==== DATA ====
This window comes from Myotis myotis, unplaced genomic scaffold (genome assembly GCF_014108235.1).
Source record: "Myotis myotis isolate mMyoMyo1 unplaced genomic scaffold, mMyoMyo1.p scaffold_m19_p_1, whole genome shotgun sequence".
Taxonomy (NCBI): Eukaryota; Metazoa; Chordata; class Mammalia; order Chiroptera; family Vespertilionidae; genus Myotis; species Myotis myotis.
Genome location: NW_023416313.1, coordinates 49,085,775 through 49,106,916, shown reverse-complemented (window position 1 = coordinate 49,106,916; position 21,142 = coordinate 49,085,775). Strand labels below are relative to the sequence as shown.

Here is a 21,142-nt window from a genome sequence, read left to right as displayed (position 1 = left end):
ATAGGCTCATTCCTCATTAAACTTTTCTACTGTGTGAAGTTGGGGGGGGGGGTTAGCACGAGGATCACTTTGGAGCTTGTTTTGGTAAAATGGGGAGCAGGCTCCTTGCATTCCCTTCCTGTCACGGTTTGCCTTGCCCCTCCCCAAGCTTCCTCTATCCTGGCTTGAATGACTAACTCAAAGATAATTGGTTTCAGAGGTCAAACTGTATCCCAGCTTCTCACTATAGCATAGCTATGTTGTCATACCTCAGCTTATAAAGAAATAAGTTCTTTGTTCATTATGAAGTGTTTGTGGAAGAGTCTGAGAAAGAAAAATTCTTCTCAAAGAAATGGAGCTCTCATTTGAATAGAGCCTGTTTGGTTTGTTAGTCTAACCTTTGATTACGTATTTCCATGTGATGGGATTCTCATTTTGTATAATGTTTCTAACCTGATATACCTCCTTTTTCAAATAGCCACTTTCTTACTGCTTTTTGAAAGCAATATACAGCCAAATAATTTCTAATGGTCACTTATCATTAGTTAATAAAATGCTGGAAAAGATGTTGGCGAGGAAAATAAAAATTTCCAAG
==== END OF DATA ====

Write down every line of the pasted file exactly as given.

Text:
This window comes from Myotis myotis, unplaced genomic scaffold (genome assembly GCF_014108235.1).
Source record: "Myotis myotis isolate mMyoMyo1 unplaced genomic scaffold, mMyoMyo1.p scaffold_m19_p_1, whole genome shotgun sequence".
Taxonomy (NCBI): Eukaryota; Metazoa; Chordata; class Mammalia; order Chiroptera; family Vespertilionidae; genus Myotis; species Myotis myotis.
Genome location: NW_023416313.1, coordinates 49,085,775 through 49,106,916, shown reverse-complemented (window position 1 = coordinate 49,106,916; position 21,142 = coordinate 49,085,775). Strand labels below are relative to the sequence as shown.

Here is a 21,142-nt window from a genome sequence, read left to right as displayed (position 1 = left end):
ATAGGCTCATTCCTCATTAAACTTTTCTACTGTGTGAAGTTGGGGGGGGGGGTTAGCACGAGGATCACTTTGGAGCTTGTTTTGGTAAAATGGGGAGCAGGCTCCTTGCATTCCCTTCCTGTCACGGTTTGCCTTGCCCCTCCCCAAGCTTCCTCTATCCTGGCTTGAATGACTAACTCAAAGATAATTGGTTTCAGAGGTCAAACTGTATCCCAGCTTCTCACTATAGCATAGCTATGTTGTCATACCTCAGCTTATAAAGAAATAAGTTCTTTGTTCATTATGAAGTGTTTGTGGAAGAGTCTGAGAAAGAAAAATTCTTCTCAAAGAAATGGAGCTCTCATTTGAATAGAGCCTGTTTGGTTTGTTAGTCTAACCTTTGATTACGTATTTCCATGTGATGGGATTCTCATTTTGTATAATGTTTCTAACCTGATATACCTCCTTTTTCAAATAGCCACTTTCTTACTGCTTTTTGAAAGCAATATACAGCCAAATAATTTCTAATGGTCACTTATCATTAGTTAATAAAATGCTGGAAAAGATGTTGGCGAGGAAAATAAAAATTTCCAAG